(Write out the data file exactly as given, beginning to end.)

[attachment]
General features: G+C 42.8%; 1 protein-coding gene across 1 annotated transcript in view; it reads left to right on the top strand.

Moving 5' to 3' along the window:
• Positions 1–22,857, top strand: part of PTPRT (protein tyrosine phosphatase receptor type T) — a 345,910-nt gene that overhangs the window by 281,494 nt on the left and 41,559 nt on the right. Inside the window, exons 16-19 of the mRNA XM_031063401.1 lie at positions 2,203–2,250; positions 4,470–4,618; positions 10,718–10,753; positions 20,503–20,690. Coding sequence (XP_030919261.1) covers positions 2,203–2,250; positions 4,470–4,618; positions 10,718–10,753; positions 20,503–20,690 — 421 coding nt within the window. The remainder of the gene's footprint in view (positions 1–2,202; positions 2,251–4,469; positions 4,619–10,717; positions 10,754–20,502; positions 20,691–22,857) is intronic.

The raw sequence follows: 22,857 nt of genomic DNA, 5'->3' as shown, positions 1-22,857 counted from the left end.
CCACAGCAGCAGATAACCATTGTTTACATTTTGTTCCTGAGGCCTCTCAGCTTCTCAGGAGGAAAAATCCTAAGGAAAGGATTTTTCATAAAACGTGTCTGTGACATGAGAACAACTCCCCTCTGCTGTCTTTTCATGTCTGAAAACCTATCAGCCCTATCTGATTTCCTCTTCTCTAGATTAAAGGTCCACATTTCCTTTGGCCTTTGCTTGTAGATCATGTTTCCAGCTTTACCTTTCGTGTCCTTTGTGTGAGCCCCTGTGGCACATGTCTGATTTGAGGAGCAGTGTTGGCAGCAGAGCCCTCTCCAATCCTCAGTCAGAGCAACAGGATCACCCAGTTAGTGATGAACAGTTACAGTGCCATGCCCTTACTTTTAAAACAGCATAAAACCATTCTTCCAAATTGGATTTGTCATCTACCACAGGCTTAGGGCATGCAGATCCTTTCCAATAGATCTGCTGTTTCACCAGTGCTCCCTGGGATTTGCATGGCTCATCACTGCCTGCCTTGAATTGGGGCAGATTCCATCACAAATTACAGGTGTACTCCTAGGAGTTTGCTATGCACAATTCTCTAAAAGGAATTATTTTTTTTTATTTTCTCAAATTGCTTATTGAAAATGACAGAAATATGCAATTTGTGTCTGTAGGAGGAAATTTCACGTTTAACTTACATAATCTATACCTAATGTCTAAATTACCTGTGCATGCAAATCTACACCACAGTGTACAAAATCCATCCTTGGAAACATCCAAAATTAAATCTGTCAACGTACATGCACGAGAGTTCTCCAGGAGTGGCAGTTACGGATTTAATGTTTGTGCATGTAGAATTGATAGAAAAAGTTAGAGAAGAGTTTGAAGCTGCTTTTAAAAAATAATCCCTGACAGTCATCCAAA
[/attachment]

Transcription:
General features: G+C 42.8%; 1 protein-coding gene across 1 annotated transcript in view; it reads left to right on the top strand.

Moving 5' to 3' along the window:
• Positions 1–22,857, top strand: part of PTPRT (protein tyrosine phosphatase receptor type T) — a 345,910-nt gene that overhangs the window by 281,494 nt on the left and 41,559 nt on the right. Inside the window, exons 16-19 of the mRNA XM_031063401.1 lie at positions 2,203–2,250; positions 4,470–4,618; positions 10,718–10,753; positions 20,503–20,690. Coding sequence (XP_030919261.1) covers positions 2,203–2,250; positions 4,470–4,618; positions 10,718–10,753; positions 20,503–20,690 — 421 coding nt within the window. The remainder of the gene's footprint in view (positions 1–2,202; positions 2,251–4,469; positions 4,619–10,717; positions 10,754–20,502; positions 20,691–22,857) is intronic.

The raw sequence follows: 22,857 nt of genomic DNA, 5'->3' as shown, positions 1-22,857 counted from the left end.
CCACAGCAGCAGATAACCATTGTTTACATTTTGTTCCTGAGGCCTCTCAGCTTCTCAGGAGGAAAAATCCTAAGGAAAGGATTTTTCATAAAACGTGTCTGTGACATGAGAACAACTCCCCTCTGCTGTCTTTTCATGTCTGAAAACCTATCAGCCCTATCTGATTTCCTCTTCTCTAGATTAAAGGTCCACATTTCCTTTGGCCTTTGCTTGTAGATCATGTTTCCAGCTTTACCTTTCGTGTCCTTTGTGTGAGCCCCTGTGGCACATGTCTGATTTGAGGAGCAGTGTTGGCAGCAGAGCCCTCTCCAATCCTCAGTCAGAGCAACAGGATCACCCAGTTAGTGATGAACAGTTACAGTGCCATGCCCTTACTTTTAAAACAGCATAAAACCATTCTTCCAAATTGGATTTGTCATCTACCACAGGCTTAGGGCATGCAGATCCTTTCCAATAGATCTGCTGTTTCACCAGTGCTCCCTGGGATTTGCATGGCTCATCACTGCCTGCCTTGAATTGGGGCAGATTCCATCACAAATTACAGGTGTACTCCTAGGAGTTTGCTATGCACAATTCTCTAAAAGGAATTATTTTTTTTTATTTTCTCAAATTGCTTATTGAAAATGACAGAAATATGCAATTTGTGTCTGTAGGAGGAAATTTCACGTTTAACTTACATAATCTATACCTAATGTCTAAATTACCTGTGCATGCAAATCTACACCACAGTGTACAAAATCCATCCTTGGAAACATCCAAAATTAAATCTGTCAACGTACATGCACGAGAGTTCTCCAGGAGTGGCAGTTACGGATTTAATGTTTGTGCATGTAGAATTGATAGAAAAAGTTAGAGAAGAGTTTGAAGCTGCTTTTAAAAAATAATCCCTGACAGTCATCCAAA